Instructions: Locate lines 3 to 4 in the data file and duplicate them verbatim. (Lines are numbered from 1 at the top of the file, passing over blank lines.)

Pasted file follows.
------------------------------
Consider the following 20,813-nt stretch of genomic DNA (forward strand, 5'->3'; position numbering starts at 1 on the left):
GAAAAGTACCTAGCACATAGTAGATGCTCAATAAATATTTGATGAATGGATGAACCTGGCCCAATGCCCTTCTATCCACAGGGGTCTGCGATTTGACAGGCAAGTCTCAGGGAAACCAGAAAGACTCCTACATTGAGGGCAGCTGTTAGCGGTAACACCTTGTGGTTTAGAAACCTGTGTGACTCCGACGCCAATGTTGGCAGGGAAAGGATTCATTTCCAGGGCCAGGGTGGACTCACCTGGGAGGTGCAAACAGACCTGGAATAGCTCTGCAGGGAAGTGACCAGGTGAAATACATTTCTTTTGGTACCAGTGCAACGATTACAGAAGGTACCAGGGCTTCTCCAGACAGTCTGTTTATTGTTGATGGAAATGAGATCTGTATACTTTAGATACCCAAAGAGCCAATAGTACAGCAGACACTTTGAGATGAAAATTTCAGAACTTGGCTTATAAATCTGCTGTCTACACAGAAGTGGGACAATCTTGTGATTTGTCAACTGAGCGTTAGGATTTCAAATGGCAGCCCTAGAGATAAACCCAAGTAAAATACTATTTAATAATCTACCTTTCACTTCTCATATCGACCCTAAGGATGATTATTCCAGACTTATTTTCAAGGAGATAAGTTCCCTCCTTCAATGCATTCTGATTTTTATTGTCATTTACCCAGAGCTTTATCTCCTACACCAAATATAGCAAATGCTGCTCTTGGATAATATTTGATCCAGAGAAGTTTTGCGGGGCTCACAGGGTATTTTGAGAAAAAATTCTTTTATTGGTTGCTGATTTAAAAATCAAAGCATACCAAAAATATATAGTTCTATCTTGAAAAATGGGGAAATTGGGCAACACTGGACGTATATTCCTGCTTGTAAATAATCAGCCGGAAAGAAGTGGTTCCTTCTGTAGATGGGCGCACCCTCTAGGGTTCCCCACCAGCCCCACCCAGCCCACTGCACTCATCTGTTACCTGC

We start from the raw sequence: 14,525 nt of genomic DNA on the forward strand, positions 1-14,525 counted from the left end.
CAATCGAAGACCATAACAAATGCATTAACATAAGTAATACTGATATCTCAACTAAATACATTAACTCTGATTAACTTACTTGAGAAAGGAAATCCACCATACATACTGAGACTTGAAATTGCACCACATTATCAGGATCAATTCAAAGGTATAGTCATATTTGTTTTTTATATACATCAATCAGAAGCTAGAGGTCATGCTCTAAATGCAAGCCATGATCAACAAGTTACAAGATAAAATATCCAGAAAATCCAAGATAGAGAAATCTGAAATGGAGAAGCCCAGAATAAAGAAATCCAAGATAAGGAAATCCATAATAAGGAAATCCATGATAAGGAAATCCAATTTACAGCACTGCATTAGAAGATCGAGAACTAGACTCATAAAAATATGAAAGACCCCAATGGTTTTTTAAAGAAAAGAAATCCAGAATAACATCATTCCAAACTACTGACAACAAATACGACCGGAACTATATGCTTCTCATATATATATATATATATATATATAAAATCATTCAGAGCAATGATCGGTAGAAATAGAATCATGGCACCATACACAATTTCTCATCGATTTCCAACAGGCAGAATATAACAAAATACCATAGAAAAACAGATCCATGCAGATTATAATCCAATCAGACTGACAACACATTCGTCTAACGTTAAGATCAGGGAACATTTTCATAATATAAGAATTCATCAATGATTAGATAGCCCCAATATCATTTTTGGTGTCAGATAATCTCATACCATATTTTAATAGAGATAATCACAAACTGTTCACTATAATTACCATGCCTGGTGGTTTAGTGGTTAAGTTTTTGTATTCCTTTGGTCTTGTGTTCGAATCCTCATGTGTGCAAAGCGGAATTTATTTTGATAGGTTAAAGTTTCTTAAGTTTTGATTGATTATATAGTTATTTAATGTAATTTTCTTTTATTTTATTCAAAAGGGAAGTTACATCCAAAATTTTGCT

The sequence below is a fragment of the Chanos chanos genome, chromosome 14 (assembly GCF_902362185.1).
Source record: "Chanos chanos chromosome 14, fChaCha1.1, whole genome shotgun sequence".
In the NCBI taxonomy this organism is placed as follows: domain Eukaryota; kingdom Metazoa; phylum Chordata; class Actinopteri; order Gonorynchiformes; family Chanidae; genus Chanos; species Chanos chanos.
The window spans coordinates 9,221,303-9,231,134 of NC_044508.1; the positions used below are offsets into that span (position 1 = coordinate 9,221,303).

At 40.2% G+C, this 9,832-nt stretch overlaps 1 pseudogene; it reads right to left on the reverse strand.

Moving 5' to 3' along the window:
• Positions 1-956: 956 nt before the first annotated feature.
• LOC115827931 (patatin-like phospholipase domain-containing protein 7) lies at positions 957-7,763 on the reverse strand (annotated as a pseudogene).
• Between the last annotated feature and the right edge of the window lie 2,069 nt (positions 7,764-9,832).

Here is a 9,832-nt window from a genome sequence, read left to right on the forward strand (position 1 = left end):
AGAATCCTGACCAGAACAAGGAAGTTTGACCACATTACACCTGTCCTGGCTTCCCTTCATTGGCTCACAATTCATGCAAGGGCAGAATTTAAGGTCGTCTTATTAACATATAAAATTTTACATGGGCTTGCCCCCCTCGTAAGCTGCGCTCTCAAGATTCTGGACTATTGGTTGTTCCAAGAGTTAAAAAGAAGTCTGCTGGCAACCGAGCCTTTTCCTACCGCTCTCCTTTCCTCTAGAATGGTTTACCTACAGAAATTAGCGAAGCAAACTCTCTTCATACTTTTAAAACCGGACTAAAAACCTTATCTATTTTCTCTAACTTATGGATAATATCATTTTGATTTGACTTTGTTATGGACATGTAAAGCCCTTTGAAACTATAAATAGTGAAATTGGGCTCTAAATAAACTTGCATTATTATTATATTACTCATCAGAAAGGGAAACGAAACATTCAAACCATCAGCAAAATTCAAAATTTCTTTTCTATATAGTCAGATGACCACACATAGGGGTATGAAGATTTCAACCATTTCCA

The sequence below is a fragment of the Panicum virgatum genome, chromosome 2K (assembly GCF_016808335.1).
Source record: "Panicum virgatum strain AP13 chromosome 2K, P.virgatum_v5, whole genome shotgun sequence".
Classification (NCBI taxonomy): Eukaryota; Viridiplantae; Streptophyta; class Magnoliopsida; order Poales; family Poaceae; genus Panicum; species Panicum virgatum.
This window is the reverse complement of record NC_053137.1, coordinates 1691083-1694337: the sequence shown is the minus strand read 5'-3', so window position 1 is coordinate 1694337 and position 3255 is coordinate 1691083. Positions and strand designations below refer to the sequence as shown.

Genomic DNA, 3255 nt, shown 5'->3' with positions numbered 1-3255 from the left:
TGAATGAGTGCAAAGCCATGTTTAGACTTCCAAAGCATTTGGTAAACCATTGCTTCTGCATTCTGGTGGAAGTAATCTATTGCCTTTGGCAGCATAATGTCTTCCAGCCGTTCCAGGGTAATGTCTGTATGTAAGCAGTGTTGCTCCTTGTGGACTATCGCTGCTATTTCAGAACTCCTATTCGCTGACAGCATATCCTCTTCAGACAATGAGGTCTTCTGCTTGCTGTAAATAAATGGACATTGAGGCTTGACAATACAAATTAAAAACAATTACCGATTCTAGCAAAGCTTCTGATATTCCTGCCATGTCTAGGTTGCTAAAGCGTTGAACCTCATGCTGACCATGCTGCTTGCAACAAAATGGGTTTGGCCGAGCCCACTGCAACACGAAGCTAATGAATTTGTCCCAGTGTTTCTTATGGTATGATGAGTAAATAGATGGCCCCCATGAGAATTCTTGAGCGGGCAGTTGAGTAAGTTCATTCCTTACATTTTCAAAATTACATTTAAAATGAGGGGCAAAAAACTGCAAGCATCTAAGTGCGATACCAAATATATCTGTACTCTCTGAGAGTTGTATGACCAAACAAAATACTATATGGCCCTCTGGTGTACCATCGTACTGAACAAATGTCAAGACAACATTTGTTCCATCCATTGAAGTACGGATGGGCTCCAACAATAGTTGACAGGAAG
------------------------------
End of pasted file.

We start from the raw sequence: 14,525 nt of genomic DNA on the forward strand, positions 1-14,525 counted from the left end.
CAATCGAAGACCATAACAAATGCATTAACATAAGTAATACTGATATCTCAACTAAATACATTAACTCTGATTAACTTACTTGAGAAAGGAAATCCACCATACATACTGAGACTTGAAATTGCACCACATTATCAGGATCAATTCAAAGGTATAGTCATATTTGTTTTTTATATACATCAATCAGAAGCTAGAGGTCATGCTCTAAATGCAAGCCATGATCAACAAGTTACAAGATAAAATATCCAGAAAATCCAAGATAGAGAAATCTGAAATGGAGAAGCCCAGAATAAAGAAATCCAAGATAAGGAAATCCATAATAAGGAAATCCATGATAAGGAAATCCAATTTACAGCACTGCATTAGAAGATCGAGAACTAGACTCATAAAAATATGAAAGACCCCAATGGTTTTTTAAAGAAAAGAAATCCAGAATAACATCATTCCAAACTACTGACAACAAATACGACCGGAACTATATGCTTCTCATATATATATATATATATATATATAAAATCATTCAGAGCAATGATCGGTAGAAATAGAATCATGGCACCATACACAATTTCTCATCGATTTCCAACAGGCAGAATATAACAAAATACCATAGAAAAACAGATCCATGCAGATTATAATCCAATCAGACTGACAACACATTCGTCTAACGTTAAGATCAGGGAACATTTTCATAATATAAGAATTCATCAATGATTAGATAGCCCCAATATCATTTTTGGTGTCAGATAATCTCATACCATATTTTAATAGAGATAATCACAAACTGTTCACTATAATTACCATGCCTGGTGGTTTAGTGGTTAAGTTTTTGTATTCCTTTGGTCTTGTGTTCGAATCCTCATGTGTGCAAAGCGGAATTTATTTTGATAGGTTAAAGTTTCTTAAGTTTTGATTGATTATATAGTTATTTAATGTAATTTTCTTTTATTTTATTCAAAAGGGAAGTTACATCCAAAATTTTGCT